The PDP-8/S was a close cousin of the original PDP-8, but was designed as an exercise in cost reduction - so that a PDP-8 compatible machine could be sold for under $10,000.
In order to achieve this cost reduction, it meant a considerable reduction in the transistor count from about 1500 to 1000 transistors and this required the machine to have a bit serial architecture.
Bit serial was a design technique that was utilised just after WWII notably with the EDSAC. As the memory of the EDSAC was based around ultrasonic delay lines, where the bits were stored as a series of ultrasonic pulses contained within a mercury filled tube, it made absolute sense to make the EDSAC ALU process this data one bit at a time.
The bit serial approach works well for logical operations, because each bit of the operands, can be operated on individually.
The arithmetic operations of addition and multiply, can also be readily broken down into bit serial processes, provided that any carry from each bitwise addition is retained in a flip-flop and re-introduced to the carry input of the full adder for the next bit addition.
The bit serial approach allowed the EDSAC to be constructed using about 3000 vacuum tubes, and provided the only realistic means, at that time, to allow for a long wordsize of 71 bits in the accumulator.
The downside of the bit-serial approach was that the EDSAC machine was slow, returning only about 600 operations per second.
Some 20 years after ESDAC, the PDP-8/S was developed to reduce transistor count, at the expense of execution speed. The PDP-8/S had a 1.33MHz clock, but it took from 48 to 104 clock cycles (36uS to 78uS) to complete an instruction.
As a result, the PDP-8/S was around 20 to 30 times slower that the original PDP-8. However it could run most PDP-8 software including the 4K FOCAL language.
As a result of the bit serial ALU and shift registers used for the principle registers, the PDP-8/S was reported to be implemented in just 519 logic gates.
The reduction in transistor count in the PDP-8/S meant a large reduction in the number of “flip-chip” modules required to implement its logic. Consequently, the PDP-8/S could be housed in a 19" desktop or rack mounted case, rather than the refrigrator sized enclosure of the original PDP-8. The PDP-8/S sold for less than $10,000, compared to $18,500 for the original “Straight-Eight”.
The PDP-8/S was not a big-seller, with between 1000 and 1500 machines sold. It was discontinued after 4 years, because the introduction of TTL used in the PDP-8/I and the PDP-8/L allowed a full spec, sub-$10,000 price to be achieved using the lower cost integrated circuit technology.
Is Bit Serial Still Relevant Today?
The bit serial architecture still makes absolute sense if you want to minimise hardware resources and complexity. One modern example is a 32-bit RISC-V RV-32 core, called SERV implemented using minimum resources as a soft-core (or multi-cores) on an FPGA. A link to a descriptive video is below:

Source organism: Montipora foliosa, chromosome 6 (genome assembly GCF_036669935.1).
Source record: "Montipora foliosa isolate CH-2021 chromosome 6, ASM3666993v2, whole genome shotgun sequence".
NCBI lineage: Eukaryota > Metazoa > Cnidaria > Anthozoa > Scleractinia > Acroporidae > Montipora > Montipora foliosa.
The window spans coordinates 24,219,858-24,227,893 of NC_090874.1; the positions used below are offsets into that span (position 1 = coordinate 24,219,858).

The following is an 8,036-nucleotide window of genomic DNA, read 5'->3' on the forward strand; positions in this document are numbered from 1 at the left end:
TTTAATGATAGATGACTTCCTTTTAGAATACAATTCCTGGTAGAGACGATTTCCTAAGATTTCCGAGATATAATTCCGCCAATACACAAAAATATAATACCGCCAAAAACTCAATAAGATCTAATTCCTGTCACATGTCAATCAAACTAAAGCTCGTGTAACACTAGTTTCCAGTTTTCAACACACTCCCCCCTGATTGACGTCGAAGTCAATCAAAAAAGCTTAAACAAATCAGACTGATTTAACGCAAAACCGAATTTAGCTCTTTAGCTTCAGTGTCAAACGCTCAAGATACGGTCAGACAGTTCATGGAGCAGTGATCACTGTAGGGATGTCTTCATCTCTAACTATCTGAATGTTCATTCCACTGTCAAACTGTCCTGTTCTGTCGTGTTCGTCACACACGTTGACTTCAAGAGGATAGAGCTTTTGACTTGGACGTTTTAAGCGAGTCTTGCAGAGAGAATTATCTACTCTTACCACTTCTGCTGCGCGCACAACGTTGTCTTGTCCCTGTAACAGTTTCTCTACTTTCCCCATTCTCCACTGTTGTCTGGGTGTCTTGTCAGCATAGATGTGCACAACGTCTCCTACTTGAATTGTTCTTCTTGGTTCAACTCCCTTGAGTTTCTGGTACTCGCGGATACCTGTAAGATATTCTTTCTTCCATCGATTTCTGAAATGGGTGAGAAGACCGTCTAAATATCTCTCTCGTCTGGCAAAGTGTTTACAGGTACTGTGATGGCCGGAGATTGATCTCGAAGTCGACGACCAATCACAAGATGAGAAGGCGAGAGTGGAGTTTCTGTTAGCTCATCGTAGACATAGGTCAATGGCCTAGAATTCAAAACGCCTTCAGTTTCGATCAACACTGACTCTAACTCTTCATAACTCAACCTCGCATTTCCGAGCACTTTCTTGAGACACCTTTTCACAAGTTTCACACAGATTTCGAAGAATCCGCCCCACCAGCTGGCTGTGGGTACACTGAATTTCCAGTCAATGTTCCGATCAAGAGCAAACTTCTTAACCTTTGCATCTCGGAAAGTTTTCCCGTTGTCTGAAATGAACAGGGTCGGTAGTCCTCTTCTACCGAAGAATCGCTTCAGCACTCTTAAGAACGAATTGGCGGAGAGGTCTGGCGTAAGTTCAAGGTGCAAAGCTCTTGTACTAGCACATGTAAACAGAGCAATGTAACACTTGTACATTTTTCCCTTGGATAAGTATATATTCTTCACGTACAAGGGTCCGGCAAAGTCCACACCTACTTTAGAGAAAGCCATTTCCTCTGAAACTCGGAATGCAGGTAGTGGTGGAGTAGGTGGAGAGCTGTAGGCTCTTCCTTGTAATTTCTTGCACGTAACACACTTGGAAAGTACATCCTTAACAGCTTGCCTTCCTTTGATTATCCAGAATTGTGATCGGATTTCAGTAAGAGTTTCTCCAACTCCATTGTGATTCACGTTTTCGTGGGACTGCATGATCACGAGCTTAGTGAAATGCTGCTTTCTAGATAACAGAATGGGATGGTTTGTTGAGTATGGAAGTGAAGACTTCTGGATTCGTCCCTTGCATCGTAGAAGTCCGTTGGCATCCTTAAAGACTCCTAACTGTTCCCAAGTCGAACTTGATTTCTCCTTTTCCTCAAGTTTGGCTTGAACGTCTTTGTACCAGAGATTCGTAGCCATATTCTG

With modern hardware, including FPGA and “Little Logic” TTL gates and flip-flops, we have devices that can be clocked at 200MHz plus. Even if we have to divide this clock by 64, we could still have a 16-bit cpu that could execute instructions at 4MHz or more - equivalent or better to the original IBM PC.
A bit serial cpu makes perfect sense, when so many modern peripheral devices now use serial protocols, especially SPI, I2C and UART interfaces. Bit serial is the principal method for generating monochrome video.
Some years ago, when I first studied the Nand to Tetris (N2T) course, I decided to think about the “Hack” cpu as a bitslice design. Hack is somewhat similar in its accumulator architecture to the PDP-8, albeit 16-bit rather than 12-bit.
The cpu could be implemented as 16 identical pcbs, each of which was constructed from 20, 74xx00, quad dual input NAND gate packages. As 16 of these cards would be needed to create the cpu, we were looking at a total gate count of some 1280 nand gates.
However, by using a bit serial approach, initial investigations suggest that the (nand) gate count could be reduced to approximately 300 gates.
Analysing the logic used in my bitslice, it became apparent that the 2 input XOR, the 2 input mux and the D-type flip-flop accounted for some 90% of the logic.
As you need 4 NANDs to make an XOR, 4 NANDs to make a 2-input mux, and as many as 9 NANDs to make a D-type flip-flop, it makes sense to factor these NANDs out for higher level gates. Alternatively you could use a multi-function or configurable gate.
If one was to implement these using the “Little Logic” multi-function, configurable gates such as the 74LVC1G99, (logic configuration in table below) the bitslice could be implemented in about 12 of these devices and 3 of the 74LVC1G74 D-type flip flops. The whole 16-bit Hack design is reduced to 240 “little logic” packages plus a ROM and RAM.
Taking the bit-serial approach, we still need the 12 off 1G99 configurable gates, and we implement the Accumulator, the Memory Buffer and Program Counter register using pairs of 8-bit sfift registers - such as 74HC299, 74HC165 and 74HC595. Add to these about 6 devices for a control unit, ROM and RAM and we have a complete 16-bit TTL cpu into fewer than 30 packages.
Further optimisation might well be possible by reducing the configurable gates into fewer more specialised packages.
The original “Hack” bitslice implemented in 74xx00 nand gates can be viewed on my Github repository here: